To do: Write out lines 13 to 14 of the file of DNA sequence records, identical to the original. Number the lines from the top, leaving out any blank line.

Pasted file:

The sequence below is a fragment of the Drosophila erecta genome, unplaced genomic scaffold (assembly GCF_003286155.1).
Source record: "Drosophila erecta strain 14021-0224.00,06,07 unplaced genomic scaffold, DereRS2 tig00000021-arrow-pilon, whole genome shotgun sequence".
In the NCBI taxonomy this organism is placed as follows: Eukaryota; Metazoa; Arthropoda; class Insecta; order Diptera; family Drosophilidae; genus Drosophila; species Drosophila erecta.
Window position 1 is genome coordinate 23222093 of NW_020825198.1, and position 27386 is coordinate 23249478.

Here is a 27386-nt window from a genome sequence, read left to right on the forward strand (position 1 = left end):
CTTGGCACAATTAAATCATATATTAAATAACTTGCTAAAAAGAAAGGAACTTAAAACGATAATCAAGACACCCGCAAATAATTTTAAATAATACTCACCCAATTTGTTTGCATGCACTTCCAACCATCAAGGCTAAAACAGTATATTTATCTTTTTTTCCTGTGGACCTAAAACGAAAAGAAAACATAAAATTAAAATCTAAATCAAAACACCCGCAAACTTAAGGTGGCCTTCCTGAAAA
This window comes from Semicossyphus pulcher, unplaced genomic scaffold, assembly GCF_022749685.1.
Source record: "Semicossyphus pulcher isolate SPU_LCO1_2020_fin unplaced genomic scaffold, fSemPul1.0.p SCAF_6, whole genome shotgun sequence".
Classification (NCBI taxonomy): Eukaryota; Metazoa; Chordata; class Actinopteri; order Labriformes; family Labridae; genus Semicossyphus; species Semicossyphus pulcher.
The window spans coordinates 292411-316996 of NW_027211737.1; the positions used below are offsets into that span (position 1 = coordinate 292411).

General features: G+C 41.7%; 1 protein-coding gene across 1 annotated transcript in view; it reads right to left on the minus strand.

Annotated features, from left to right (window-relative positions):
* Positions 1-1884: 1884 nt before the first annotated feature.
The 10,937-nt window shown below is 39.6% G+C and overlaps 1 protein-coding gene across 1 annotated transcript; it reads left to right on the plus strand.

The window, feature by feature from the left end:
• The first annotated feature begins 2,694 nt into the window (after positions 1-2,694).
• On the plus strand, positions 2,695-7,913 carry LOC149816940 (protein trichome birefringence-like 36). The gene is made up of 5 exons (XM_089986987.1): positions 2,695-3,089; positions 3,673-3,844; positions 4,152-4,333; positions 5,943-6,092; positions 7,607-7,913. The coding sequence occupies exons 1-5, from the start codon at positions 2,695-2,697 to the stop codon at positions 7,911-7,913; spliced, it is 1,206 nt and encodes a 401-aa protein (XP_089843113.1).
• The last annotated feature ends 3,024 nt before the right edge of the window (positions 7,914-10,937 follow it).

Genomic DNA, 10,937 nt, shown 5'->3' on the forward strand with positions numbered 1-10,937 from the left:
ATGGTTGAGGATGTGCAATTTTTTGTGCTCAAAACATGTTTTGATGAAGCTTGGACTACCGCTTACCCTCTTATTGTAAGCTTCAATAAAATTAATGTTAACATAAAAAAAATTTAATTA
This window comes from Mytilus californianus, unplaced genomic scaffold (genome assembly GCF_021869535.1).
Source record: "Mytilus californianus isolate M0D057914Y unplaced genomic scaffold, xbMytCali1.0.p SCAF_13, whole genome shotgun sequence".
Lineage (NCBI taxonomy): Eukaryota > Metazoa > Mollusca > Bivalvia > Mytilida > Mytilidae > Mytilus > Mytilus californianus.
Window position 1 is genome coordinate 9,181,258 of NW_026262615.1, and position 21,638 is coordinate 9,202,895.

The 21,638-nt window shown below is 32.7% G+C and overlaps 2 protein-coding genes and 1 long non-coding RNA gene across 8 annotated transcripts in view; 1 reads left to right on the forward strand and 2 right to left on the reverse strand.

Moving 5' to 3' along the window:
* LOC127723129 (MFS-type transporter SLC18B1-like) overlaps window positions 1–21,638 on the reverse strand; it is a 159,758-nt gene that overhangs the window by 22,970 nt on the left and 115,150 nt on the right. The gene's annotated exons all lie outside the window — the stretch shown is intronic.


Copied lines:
* Positions 1-1884: 1884 nt before the first annotated feature.
The 10,937-nt window shown below is 39.6% G+C and overlaps 1 protein-coding gene across 1 annotated transcript; it reads left to right on the plus strand.